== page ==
Journal of Combinatorial Optimization

, Volume 32, Issue 1, pp 79–94 | Cite as

Constrained pairwise and center-star sequences alignment problems

  • Yong Zhang
  • Joseph Wun-Tat Chan
  • Francis Y. L. Chin
  • Hing-Fung Ting
  • Deshi Ye
  • Feng Zhang
  • Jianyu Shi


Sequence alignment is a fundamental problem in computational biology, which is also important in theoretical computer science. In this paper, we consider the problem of aligning a set of sequences subject to a given constrained sequence. Given two sequences \(A=a_1a_2\ldots a_n\) and \(B=b_1b_2\ldots b_n\) with a given distance function and a constrained sequence \(C=c_1c_2\ldots c_k\), our goal is to find the optimal sequence alignment of A and B w.r.t. the constraint C. We investigate several variants of this problem. If \(C=c^k\), i.e., all characters in C are same, the optimal constrained pairwise sequence alignment can be solved in \(O(\min \{kn^2,(t-k)n^2\})\) time, where t is the minimum number of occurrences of character c in A and B. If in the final alignment, the alignment score between any two consecutive constrained characters is upper bounded by some value, which is called GB-CPSA, we give a dynamic programming with the time complexity \(O(kn^4/\log n)\). For the constrained center-star sequence alignment (CCSA), we prove that it is NP-hard to achieve the optimal alignment even over the binary alphabet. Furthermore, we show a negative result for CCSA, i.e., there is no polynomial-time algorithm to approximate the CCSA within any constant ratio.


Sequence alignment Dynamic programming Complexity 



The authors thank the anonymous referees for their helpful comments to improve the presentation of this paper. This work was supported by NSFC (61433012, U1435215, 11171086), HK RGC Grant (HKU 7114/13E, HKU 7164/12E, HKU 7111/12E), HKU small project funding 201309176064, Natural Science Foundation of Hebei A2013201218, Chinese Academy of Sciences research Grant (No. KGZD-EW-103-5(9)), Fundamental Research Foundation of Northwestern Polytechnical University in China (Grant No. JC201164), Fundamental Research Funds for the Central Universities (Grant No. 3102015ZY081), and China Postdoctoral Science Foundation (Grant No. 2012M521803).


  1. Altschul SF, Gish W, Miller W, Myers EW, Lipman DJ (1990) Basic local alignment search tool. J Mol Biol 215(3):403–410CrossRefGoogle Scholar
  2. Bonizzoni P, Vedova GD (2001) The complexity of multiple sequence alignment with sp-score that is a metric. Theor Comput Sci 259(1–2):63–79MathSciNetCrossRefMATHGoogle Scholar
  3. Chin FYL, Santis AD, Ferrara AL, Ho NL, Kim SK (2004) A simple algorithm for the constrained sequence problems. Inf Process Lett 90:175–179MathSciNetCrossRefMATHGoogle Scholar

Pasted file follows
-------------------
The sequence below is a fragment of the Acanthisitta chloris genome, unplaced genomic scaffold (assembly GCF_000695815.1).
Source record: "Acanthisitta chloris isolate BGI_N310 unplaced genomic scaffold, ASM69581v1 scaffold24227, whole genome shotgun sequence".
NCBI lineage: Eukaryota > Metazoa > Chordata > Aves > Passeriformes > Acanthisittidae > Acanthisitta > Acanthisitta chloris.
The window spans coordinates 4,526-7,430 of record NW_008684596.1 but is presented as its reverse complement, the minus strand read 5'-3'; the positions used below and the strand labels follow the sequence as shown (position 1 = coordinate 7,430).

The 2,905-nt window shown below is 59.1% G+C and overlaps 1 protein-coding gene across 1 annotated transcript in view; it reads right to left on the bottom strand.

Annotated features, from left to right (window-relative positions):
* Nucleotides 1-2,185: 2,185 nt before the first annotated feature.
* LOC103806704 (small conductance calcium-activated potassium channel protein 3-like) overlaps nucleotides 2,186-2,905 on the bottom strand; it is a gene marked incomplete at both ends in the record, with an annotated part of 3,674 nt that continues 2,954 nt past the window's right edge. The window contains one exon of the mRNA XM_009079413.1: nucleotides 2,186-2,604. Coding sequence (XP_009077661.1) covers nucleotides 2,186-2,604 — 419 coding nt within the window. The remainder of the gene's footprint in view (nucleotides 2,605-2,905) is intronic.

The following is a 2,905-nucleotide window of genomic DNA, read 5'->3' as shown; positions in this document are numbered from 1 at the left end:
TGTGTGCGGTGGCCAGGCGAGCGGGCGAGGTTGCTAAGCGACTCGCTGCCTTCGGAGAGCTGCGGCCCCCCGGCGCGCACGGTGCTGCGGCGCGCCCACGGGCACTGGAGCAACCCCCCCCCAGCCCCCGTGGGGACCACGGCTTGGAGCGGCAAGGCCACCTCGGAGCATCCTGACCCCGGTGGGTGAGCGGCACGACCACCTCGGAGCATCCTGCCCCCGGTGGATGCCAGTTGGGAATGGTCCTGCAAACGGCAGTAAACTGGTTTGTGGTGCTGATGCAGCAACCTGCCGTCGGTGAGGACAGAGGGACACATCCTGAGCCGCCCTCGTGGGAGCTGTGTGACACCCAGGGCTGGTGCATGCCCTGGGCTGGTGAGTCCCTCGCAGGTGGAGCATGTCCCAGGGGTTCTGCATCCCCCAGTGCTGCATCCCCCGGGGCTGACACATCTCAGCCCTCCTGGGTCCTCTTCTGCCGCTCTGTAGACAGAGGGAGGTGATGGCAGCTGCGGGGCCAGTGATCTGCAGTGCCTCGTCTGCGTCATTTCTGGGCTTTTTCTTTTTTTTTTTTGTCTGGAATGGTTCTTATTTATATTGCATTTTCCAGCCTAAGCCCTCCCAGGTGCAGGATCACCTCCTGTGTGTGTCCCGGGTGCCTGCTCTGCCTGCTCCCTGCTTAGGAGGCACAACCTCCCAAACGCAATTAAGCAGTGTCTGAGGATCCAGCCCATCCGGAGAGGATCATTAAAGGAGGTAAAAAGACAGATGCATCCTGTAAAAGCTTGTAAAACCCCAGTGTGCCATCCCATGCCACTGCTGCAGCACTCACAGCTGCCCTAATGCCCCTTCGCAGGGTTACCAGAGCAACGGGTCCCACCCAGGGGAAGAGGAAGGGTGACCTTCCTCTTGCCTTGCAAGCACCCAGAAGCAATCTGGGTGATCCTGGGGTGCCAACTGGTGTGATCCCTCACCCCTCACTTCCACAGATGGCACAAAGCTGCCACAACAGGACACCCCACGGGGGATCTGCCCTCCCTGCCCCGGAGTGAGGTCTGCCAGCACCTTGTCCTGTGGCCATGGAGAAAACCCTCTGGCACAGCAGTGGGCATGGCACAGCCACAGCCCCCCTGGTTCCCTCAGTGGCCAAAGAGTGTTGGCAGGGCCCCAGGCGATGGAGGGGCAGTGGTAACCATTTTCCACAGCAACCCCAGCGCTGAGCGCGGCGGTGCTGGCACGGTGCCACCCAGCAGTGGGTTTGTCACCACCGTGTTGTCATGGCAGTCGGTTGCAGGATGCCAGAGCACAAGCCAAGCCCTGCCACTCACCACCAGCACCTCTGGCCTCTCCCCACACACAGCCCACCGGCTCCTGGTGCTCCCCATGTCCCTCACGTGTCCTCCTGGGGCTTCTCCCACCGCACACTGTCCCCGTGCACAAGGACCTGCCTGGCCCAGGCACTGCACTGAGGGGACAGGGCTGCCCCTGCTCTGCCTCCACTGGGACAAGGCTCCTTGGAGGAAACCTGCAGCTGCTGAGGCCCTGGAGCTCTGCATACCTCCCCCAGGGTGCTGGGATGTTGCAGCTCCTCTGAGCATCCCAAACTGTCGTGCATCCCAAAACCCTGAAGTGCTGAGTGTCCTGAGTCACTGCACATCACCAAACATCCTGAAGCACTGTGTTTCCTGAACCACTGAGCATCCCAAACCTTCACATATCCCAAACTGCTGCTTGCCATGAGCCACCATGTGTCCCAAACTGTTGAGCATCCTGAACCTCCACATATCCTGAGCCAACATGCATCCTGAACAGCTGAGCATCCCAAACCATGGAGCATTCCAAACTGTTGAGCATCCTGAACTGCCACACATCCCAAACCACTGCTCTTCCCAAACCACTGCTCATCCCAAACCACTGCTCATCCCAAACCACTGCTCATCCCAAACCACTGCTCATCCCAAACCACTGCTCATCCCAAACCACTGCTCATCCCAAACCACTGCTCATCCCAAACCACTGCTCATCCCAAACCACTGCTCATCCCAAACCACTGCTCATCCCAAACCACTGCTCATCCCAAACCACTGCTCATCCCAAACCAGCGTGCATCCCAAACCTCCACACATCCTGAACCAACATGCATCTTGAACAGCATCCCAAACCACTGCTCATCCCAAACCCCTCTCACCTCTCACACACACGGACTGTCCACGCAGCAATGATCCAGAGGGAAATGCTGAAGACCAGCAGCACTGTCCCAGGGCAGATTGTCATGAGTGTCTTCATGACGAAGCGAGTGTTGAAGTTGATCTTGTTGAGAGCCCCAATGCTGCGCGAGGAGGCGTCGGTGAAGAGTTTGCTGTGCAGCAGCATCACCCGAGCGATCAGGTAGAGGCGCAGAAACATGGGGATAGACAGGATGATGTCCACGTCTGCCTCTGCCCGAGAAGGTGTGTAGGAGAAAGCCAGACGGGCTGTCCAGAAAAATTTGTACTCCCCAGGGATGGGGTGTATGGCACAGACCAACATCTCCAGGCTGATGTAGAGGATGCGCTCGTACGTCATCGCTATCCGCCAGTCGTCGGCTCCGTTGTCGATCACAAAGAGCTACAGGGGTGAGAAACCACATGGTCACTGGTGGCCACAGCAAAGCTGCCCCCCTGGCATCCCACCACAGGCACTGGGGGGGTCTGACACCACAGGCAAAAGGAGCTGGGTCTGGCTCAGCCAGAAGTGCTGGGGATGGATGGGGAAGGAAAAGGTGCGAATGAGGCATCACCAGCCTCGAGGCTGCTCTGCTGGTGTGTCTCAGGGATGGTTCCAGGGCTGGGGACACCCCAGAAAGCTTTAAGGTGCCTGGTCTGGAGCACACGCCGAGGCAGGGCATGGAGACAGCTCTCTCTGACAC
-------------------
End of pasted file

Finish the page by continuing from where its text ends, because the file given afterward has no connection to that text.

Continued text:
4. Chin FYL, Ho NL, Lam TW, Wong PWH (2005) Efficient constrained multiple sequence alignment with performance guarantee. J Bioinform Comput Biol 3(1):1–18CrossRefGoogle Scholar
  5. Cormen TH, Leiserson CE, Rivest RL, Stein C (2009) Introduction to algorithms, 3rd edn. The MIT Press, CambridgeMATHGoogle Scholar
  6. Garey M, Johnson D (1979) Computers and intractability: a guide to the theory of NP-completeness. W. H. Freeman and Company, San FranciscoMATHGoogle Scholar
  7. Gusfield D (1993) Efficient methods for multiple sequence alignment with guaranteed error bounds. Bul Math Biol 55:141–154CrossRefMATHGoogle Scholar
  8. Iliopoulos CS, Rahman MS (2008) Algorithms for computing variants of the longest common subsequence problem. Theor Comput Sci 395(2–3):255–267MathSciNetCrossRefMATHGoogle Scholar
  9. Larkin MA, Blackshields G, Brown NP, Chenna R, McGettigan PA, McWilliam H, Valentin F, Wallace IM, Wilm A, Lopez R, Thompson JD, Gibson TJ, Higgins DG (2007) ClustalW and ClustalX version 2. Bioinformatics 23(21):2947–2948CrossRefGoogle Scholar
  10. Masek WJ, Paterson MS (1980) A faster algorithm computing string edit distances. J Comput Syst Sci 20(1):18–31MathSciNetCrossRefMATHGoogle Scholar
  11. Mount DM (2004) Bioinformatics: sequence and genome analysis, 2nd edn. Cold Spring Harbor Laboratory Press, Cold Spring HarborGoogle Scholar
  12. Setubal J, Meidanis J (1997) Introduction to computational molecular biology (Chap. 3). PWS Publishing Company, BostonGoogle Scholar
  13. Tang CY, Lu CL, Chang MD-T, Tsai Y-T, Sun Y-J, Chao K-M, Chang J-M, Chiou Y-H, Wu C-M, Chang H-T, Chou W-I (2003) Constrained multiple sequence alignment tool development and its application to rnase family alignment. J Bioinform Comput Biol 1(2):267–287CrossRefGoogle Scholar
  14. Wang L, Jiang T (1994) On the complexity of multiple sequence alignment. J Comput Biol 1(4):337–348CrossRefGoogle Scholar

Copyright information

© Springer Science+Business Media New York 2015

Authors and Affiliations

  • Yong Zhang
    • 1
    • 3
  • Joseph Wun-Tat Chan
    • 2
  • Francis Y. L. Chin
    • 3
  • Hing-Fung Ting
    • 3
  • Deshi Ye
    • 4
  • Feng Zhang
    • 5
  • Jianyu Shi
    • 6
  1. 1.Shenzhen Institutes of Advanced TechnologyChinese Academy of SciencesShenzhenChina
  2. 2.College of International EducationHong Kong Baptist UniversityKowloonHong Kong, China
  3. 3.Department of Computer ScienceThe University of Hong KongPok Fu LamHong Kong, China
  4. 4.College of Computer ScienceZhejiang UniversityHangzhouChina
  5. 5.College of Mathematics and Information ScienceHebei UniversityBaodingChina
  6. 6.School of Life ScienceNorthwestern Polytechnical UniversityXi’anChina

Personalised recommendations